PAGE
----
East Kalimantan to trial new REDD+ safeguards system

Social safeguards aim to include information transparency and indigenous and local communities in REDD+ planning.

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It is hoped that the trial with be a blueprint for safeguards across Indonesia. Photo by Jasper Wiet/Flickr

BOGOR, Indonesia (14 September 2012)_ The Indonesian government plans to conduct a trial of a new system that will provide information on how to implement social safeguards in REDD+ projects in East Kalimantan in December 2012.

The SIS REDD+ system is part of Indonesia’s preparations to ensure that the forest protection compensation scheme follows international standards and is well accepted by the general public.

“We’re conducting this trial to get a template [for the] Indonesian context,” said Nur Masripatin, Head of the Ministry of Forestry’s Center for Standardisation and Environment, at an event to update stakeholders on the system’s development.

The system will help identify the right approaches to meet safeguard criteria set by the UNFCCC Conference of the Parties in 2010, including information transparency and the need to include indigenous and local communities in REDD+ planning, she added.

Safeguards are an essential requirement for the implementation of Reducing Emissions from Deforestation and forest Degradation (REDD+), a global scheme that seeks to compensate developing countries for protecting their forests. More than 40 REDD+ pilot projects have started in Indonesia – many have different safeguards standards, yet all have the same objective – to recognise and support community rights.

Previous CIFOR research has shown that for REDD+ to be fair and effective, it must recognise community rights and allow them to participate in REDD+ decision-making and implementation.

According to the Ministry of Forestry, SIS REDD+ will provide information on how environmental and social protection is ‘addressed and respected’ as developers prepare and implement REDD+ programmes. This system will collect, process, and present data on safeguard practices being used on the ground.

Several organisations have already tried to implement safeguards in REDD+ projects. For example, the Clinton Climate Initiative (CCI), an international NGO, is helping to facilitate safeguard practices in REDD+ pilot projects in Central Kalimantan, such as with PT Rimba Makmur Utama and PT Rimba Makmur.

The CCI has formed a working group to collect suggestions and comments from the public about the influence and impacts of the REDD+ programme in Kalimantan, said Stepi Hakim, CCI’s national coordinator.

“We have also set up a space for complaints in every meeting to accommodate and try to seek solutions toward the communities’ difficulties,” Stepi added.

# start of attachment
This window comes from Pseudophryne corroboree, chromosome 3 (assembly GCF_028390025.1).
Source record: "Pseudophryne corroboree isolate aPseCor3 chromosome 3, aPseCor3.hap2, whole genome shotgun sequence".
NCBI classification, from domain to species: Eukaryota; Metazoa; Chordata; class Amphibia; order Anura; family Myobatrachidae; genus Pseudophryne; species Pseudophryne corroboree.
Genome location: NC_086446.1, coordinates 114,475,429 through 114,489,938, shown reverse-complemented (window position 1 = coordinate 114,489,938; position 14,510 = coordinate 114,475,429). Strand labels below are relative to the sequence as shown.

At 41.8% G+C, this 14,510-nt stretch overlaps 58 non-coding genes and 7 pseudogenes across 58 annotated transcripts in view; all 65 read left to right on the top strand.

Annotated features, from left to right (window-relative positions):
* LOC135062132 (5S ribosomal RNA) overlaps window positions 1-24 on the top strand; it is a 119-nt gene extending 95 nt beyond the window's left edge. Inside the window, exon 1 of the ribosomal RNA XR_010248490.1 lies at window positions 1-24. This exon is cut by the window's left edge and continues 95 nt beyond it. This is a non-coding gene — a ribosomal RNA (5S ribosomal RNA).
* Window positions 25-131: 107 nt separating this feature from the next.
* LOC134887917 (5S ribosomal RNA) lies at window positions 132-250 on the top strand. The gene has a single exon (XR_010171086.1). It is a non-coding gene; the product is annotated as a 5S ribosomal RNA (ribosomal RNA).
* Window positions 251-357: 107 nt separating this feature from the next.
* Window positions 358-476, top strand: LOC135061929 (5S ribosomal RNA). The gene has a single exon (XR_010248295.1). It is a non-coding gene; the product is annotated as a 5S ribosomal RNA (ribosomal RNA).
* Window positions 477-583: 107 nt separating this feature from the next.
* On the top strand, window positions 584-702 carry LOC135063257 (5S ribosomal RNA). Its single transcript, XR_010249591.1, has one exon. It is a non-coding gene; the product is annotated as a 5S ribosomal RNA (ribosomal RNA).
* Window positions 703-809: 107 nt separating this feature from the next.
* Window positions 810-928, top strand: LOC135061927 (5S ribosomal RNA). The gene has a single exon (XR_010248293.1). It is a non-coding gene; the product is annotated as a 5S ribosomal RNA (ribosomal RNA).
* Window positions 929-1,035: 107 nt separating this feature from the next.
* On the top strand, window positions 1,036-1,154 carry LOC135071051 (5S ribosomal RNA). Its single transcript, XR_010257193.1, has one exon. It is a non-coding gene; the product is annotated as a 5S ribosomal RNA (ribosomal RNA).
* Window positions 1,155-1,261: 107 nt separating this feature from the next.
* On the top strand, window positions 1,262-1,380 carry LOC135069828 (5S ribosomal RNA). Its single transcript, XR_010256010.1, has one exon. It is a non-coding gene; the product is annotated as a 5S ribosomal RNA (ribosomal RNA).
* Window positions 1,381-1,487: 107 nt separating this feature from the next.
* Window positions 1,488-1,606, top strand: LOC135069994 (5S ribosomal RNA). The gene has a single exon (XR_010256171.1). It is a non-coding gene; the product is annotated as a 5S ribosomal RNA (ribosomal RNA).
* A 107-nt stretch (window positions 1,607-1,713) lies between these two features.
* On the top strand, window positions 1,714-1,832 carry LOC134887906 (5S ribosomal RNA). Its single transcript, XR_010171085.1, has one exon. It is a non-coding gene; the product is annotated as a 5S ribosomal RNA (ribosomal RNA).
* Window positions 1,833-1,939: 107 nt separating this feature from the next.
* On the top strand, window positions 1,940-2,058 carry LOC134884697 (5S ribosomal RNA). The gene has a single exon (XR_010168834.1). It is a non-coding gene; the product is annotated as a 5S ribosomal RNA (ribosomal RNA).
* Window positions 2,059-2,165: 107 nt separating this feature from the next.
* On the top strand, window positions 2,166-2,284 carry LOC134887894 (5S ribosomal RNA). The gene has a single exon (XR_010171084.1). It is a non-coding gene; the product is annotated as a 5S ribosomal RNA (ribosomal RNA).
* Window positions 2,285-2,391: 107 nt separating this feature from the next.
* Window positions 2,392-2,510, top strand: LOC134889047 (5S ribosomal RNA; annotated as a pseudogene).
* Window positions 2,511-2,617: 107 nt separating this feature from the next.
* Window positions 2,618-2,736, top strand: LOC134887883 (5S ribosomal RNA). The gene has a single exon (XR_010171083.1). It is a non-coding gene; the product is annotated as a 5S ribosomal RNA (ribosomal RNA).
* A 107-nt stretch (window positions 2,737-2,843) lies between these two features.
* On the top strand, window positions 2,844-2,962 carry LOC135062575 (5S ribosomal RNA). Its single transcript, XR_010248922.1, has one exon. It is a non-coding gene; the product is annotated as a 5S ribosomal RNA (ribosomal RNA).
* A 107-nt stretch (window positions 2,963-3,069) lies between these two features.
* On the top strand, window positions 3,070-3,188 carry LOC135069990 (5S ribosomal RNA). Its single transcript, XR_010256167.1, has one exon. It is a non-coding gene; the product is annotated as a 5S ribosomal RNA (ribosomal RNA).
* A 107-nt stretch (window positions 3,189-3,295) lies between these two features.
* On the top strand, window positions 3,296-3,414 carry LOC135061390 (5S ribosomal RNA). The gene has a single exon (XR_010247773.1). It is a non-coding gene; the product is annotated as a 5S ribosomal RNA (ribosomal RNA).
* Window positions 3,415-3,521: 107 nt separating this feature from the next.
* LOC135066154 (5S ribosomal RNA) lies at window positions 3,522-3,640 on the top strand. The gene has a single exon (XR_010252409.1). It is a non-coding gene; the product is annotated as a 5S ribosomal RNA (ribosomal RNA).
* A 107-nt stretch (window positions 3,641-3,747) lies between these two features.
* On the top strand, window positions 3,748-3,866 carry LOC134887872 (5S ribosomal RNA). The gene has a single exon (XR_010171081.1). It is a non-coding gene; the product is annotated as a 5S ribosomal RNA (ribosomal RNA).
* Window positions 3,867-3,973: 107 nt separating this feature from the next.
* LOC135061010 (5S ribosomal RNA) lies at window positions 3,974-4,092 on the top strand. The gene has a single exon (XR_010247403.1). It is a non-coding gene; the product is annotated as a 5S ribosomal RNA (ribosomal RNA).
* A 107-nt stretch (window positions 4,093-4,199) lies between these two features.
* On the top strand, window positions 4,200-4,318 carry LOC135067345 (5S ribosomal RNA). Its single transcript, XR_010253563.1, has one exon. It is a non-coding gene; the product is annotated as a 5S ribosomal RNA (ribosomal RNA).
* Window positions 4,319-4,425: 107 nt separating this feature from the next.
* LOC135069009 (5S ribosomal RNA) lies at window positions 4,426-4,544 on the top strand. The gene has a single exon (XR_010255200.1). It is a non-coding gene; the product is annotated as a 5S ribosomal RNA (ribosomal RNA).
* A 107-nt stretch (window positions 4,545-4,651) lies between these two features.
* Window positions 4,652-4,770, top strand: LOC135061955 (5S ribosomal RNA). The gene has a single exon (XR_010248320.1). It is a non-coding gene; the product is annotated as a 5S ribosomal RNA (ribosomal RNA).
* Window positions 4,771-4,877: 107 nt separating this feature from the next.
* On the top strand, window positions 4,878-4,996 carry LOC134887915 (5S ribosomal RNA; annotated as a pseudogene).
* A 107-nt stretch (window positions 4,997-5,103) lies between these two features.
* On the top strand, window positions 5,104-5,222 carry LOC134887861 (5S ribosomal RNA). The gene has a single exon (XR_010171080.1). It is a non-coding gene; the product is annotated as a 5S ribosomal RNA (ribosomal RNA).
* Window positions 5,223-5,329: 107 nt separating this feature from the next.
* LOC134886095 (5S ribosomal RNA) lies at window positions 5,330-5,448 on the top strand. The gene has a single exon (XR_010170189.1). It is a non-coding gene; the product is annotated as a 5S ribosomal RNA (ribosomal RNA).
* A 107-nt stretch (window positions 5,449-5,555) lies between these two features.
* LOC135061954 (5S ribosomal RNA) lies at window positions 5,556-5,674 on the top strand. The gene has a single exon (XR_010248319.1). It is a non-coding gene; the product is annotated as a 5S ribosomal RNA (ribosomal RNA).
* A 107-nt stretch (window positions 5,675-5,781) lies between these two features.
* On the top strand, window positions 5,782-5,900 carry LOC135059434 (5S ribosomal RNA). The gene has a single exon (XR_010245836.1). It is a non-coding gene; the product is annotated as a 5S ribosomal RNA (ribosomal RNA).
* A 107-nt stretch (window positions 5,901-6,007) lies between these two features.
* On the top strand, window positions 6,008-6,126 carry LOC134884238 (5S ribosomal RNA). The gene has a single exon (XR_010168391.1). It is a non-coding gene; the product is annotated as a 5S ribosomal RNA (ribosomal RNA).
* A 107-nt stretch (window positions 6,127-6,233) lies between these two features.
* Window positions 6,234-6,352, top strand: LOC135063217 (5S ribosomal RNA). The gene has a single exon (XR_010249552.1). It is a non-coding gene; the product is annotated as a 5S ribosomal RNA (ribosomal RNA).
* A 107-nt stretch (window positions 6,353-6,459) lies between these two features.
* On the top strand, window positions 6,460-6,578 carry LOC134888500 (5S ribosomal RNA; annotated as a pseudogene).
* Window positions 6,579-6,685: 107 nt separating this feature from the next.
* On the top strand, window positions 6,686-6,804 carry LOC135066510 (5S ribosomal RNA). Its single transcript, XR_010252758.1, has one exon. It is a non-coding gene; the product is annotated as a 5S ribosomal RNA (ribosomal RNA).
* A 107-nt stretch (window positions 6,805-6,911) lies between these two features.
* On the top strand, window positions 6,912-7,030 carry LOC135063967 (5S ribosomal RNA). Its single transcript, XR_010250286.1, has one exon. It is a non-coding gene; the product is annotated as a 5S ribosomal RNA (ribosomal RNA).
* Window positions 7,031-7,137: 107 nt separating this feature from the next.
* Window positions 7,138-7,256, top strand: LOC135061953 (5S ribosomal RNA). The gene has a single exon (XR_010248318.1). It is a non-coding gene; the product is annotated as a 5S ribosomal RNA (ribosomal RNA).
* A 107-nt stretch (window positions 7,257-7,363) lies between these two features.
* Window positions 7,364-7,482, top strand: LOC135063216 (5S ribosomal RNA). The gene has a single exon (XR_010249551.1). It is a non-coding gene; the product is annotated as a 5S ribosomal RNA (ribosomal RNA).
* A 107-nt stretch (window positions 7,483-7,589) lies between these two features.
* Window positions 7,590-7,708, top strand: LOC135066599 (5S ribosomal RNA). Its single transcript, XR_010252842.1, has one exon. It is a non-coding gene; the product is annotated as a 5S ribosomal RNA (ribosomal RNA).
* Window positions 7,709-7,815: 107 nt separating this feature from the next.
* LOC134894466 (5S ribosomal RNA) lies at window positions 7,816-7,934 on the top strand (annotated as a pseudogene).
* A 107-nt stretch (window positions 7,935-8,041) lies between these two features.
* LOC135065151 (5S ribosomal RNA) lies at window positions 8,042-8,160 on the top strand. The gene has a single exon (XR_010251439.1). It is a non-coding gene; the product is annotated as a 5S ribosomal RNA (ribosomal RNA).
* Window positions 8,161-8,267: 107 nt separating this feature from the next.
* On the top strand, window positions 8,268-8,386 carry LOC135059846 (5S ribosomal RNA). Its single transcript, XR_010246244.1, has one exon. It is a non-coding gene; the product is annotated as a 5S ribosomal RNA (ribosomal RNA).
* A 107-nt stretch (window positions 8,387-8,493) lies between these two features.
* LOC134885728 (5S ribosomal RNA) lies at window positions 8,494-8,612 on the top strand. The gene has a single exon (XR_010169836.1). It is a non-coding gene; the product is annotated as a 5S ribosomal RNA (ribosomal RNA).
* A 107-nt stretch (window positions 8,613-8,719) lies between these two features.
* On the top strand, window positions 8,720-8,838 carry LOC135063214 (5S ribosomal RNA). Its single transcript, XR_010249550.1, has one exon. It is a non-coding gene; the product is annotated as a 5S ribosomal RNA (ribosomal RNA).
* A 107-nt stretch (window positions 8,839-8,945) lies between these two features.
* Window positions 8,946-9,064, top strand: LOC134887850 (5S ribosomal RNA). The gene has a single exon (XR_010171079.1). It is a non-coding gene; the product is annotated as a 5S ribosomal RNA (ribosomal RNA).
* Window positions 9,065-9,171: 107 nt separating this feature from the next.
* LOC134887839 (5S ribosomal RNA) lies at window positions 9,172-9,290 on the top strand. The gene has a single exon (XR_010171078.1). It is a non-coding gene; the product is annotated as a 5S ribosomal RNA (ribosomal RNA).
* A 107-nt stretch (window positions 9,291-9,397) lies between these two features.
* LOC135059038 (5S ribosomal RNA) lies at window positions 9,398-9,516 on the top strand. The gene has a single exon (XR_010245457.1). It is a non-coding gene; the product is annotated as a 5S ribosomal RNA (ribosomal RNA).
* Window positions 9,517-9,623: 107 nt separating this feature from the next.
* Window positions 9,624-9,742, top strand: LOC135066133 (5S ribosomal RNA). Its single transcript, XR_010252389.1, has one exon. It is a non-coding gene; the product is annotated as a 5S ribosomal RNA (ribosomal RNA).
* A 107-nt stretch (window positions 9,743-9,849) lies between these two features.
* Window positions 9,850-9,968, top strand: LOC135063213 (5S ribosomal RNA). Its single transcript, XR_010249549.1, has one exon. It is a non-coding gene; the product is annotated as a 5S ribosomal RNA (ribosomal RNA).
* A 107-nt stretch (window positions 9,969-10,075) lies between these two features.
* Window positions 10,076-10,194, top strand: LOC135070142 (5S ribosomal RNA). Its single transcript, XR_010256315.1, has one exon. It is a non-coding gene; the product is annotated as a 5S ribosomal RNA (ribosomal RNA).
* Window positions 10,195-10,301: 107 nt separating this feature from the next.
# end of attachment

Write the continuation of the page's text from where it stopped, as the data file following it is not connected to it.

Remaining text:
Safeguard guidelines for all

The issue of safeguards is not new in Indonesia. Different types of safeguards have been applied to different initiatives, such as in forest certification. However, a lack of specific guidelines for all REDD+ projects is confusing REDD+ investors.

There are various types of social safeguards used at the international level, for example the Climate, Community and Biodiversity (CCB) safeguards and the Strategic Environmental and Social Safeguard Assessment (SESA). CCB is a standard for safeguards that allows local communities to measure the carbon themselves, giving them greater control and participation in REDD+ projects in their area.

CCB is usually used by REDD+ developers that intend to sell forest carbon credits in the carbon market, said Dharsono Hartono, Director of PT Rimba Makmur, which manages the Katingan Peat Restoration Project in Central Kalimantan.

In comparison, the World Bank requires REDD+ pilot projects, funded by the public under the Forest Carbon Partnership Facility, to use SESA safeguards.

Hartono urged national and international policy makers to recognise the different social safeguards currently used by REDD+ actors and investors to ensure compatibility. This would make it easier to invest and participate in REDD+ projects, he said.

An example of this mutual recognition occurred in an agreement between the internaitonal Forest Stewardship Council (FSC) and the Indonesian Ecolabeling Institute (LEI), said Agus Sari, Chairperson of the Working Group on Funding Instruments at the REDD+ Task Force. These certification schemes are also both recognised by national and international markets.

As the SIS REDD+ system is rolled out in the coming months, the government will conduct feedback sessions with national, provincial and district level stakeholders to measure the systems success and to ensure improvement.

Edited by: Leony Aurora and Catriona Moss

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